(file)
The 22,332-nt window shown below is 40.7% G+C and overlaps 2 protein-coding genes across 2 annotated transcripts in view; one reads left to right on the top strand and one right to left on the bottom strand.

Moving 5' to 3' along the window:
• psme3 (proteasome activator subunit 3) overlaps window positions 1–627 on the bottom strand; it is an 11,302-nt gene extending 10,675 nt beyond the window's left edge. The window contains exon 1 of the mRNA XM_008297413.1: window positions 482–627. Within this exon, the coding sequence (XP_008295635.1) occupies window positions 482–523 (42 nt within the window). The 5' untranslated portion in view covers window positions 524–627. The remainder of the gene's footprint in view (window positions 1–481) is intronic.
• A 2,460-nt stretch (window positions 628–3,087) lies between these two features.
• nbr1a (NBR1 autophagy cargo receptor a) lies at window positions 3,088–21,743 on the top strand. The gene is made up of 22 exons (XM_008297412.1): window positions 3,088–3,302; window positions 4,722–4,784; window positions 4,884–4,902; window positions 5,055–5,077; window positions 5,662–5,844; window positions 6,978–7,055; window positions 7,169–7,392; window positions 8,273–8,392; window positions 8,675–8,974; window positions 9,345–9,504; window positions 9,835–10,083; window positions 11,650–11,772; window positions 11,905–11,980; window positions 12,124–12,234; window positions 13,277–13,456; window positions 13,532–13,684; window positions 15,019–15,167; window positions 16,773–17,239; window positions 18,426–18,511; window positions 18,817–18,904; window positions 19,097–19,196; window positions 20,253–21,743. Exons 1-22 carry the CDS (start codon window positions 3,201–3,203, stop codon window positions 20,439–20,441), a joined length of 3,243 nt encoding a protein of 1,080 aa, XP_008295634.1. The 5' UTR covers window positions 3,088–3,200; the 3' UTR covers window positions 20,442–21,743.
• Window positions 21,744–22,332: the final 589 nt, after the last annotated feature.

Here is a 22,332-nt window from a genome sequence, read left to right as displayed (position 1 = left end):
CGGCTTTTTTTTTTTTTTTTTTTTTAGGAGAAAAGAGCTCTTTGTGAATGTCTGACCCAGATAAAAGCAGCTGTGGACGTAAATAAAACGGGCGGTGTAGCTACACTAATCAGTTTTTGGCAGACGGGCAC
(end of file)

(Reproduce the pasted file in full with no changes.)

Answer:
The 22,332-nt window shown below is 40.7% G+C and overlaps 2 protein-coding genes across 2 annotated transcripts in view; one reads left to right on the top strand and one right to left on the bottom strand.

Moving 5' to 3' along the window:
• psme3 (proteasome activator subunit 3) overlaps window positions 1–627 on the bottom strand; it is an 11,302-nt gene extending 10,675 nt beyond the window's left edge. The window contains exon 1 of the mRNA XM_008297413.1: window positions 482–627. Within this exon, the coding sequence (XP_008295635.1) occupies window positions 482–523 (42 nt within the window). The 5' untranslated portion in view covers window positions 524–627. The remainder of the gene's footprint in view (window positions 1–481) is intronic.
• A 2,460-nt stretch (window positions 628–3,087) lies between these two features.
• nbr1a (NBR1 autophagy cargo receptor a) lies at window positions 3,088–21,743 on the top strand. The gene is made up of 22 exons (XM_008297412.1): window positions 3,088–3,302; window positions 4,722–4,784; window positions 4,884–4,902; window positions 5,055–5,077; window positions 5,662–5,844; window positions 6,978–7,055; window positions 7,169–7,392; window positions 8,273–8,392; window positions 8,675–8,974; window positions 9,345–9,504; window positions 9,835–10,083; window positions 11,650–11,772; window positions 11,905–11,980; window positions 12,124–12,234; window positions 13,277–13,456; window positions 13,532–13,684; window positions 15,019–15,167; window positions 16,773–17,239; window positions 18,426–18,511; window positions 18,817–18,904; window positions 19,097–19,196; window positions 20,253–21,743. Exons 1-22 carry the CDS (start codon window positions 3,201–3,203, stop codon window positions 20,439–20,441), a joined length of 3,243 nt encoding a protein of 1,080 aa, XP_008295634.1. The 5' UTR covers window positions 3,088–3,200; the 3' UTR covers window positions 20,442–21,743.
• Window positions 21,744–22,332: the final 589 nt, after the last annotated feature.

Here is a 22,332-nt window from a genome sequence, read left to right as displayed (position 1 = left end):
CGGCTTTTTTTTTTTTTTTTTTTTTAGGAGAAAAGAGCTCTTTGTGAATGTCTGACCCAGATAAAAGCAGCTGTGGACGTAAATAAAACGGGCGGTGTAGCTACACTAATCAGTTTTTGGCAGACGGGCAC